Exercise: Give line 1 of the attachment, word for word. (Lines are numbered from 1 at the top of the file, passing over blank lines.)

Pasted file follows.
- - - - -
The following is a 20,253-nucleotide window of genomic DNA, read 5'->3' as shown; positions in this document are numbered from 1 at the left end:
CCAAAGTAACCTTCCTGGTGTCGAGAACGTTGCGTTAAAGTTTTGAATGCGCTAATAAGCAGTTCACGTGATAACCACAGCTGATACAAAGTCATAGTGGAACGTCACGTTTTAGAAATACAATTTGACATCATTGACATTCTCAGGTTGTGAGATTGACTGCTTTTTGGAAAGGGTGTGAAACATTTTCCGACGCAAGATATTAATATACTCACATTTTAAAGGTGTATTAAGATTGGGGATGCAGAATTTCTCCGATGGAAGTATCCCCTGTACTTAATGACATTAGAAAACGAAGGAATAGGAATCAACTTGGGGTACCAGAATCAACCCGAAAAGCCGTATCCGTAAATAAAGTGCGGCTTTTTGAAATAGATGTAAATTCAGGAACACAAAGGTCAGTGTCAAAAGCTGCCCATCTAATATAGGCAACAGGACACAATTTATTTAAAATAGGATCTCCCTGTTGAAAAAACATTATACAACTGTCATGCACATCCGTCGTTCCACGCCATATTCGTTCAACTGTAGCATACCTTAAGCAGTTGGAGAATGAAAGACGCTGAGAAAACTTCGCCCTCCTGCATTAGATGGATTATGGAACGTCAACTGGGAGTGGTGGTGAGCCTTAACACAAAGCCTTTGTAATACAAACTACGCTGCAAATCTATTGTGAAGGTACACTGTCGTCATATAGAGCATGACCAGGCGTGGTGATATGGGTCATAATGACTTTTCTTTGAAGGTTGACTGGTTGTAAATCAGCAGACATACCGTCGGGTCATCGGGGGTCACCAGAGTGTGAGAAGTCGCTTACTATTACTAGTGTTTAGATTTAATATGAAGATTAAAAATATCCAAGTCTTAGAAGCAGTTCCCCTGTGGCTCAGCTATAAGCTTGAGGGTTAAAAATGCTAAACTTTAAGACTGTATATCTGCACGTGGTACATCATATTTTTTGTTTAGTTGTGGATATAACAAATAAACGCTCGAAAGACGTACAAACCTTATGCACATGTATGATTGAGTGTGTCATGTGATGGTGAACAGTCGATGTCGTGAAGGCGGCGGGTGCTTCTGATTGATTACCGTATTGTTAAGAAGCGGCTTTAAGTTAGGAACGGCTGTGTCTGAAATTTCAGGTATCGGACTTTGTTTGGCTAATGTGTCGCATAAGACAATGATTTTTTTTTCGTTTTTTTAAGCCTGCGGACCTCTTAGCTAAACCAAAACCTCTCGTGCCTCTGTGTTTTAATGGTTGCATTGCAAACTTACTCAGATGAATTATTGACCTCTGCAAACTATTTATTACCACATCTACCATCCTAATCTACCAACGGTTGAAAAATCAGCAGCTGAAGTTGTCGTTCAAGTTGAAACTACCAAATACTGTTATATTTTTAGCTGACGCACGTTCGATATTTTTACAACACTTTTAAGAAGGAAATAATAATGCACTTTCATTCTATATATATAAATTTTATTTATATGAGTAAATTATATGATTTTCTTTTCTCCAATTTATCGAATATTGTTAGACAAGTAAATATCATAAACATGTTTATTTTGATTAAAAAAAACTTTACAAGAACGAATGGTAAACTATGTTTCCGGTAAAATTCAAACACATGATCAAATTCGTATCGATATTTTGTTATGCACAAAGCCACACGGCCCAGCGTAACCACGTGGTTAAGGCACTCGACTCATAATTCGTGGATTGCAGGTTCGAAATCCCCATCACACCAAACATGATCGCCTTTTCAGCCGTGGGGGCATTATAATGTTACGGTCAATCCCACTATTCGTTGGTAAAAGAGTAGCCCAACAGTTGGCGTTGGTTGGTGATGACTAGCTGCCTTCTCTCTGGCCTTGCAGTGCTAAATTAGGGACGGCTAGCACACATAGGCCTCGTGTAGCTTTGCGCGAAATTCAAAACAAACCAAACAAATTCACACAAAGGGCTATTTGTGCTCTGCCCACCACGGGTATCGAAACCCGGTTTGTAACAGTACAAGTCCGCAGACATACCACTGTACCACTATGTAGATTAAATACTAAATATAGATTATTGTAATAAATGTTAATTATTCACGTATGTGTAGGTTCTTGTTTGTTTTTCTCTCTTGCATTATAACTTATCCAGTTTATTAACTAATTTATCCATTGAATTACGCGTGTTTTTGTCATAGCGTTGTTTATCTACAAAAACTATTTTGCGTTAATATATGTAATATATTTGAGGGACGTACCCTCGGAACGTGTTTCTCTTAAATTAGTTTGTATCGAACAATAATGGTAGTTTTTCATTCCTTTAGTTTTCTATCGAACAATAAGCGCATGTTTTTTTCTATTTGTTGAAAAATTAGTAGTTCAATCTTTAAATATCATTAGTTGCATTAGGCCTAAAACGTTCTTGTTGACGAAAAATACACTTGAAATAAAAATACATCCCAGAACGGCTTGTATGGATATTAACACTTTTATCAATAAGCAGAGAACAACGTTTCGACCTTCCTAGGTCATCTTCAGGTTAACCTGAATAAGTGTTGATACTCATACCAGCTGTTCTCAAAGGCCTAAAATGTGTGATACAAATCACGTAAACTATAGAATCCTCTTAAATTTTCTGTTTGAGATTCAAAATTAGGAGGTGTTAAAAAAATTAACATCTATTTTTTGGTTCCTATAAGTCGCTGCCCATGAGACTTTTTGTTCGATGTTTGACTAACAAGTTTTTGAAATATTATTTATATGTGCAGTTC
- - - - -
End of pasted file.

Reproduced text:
The following is a 20,253-nucleotide window of genomic DNA, read 5'->3' as shown; positions in this document are numbered from 1 at the left end: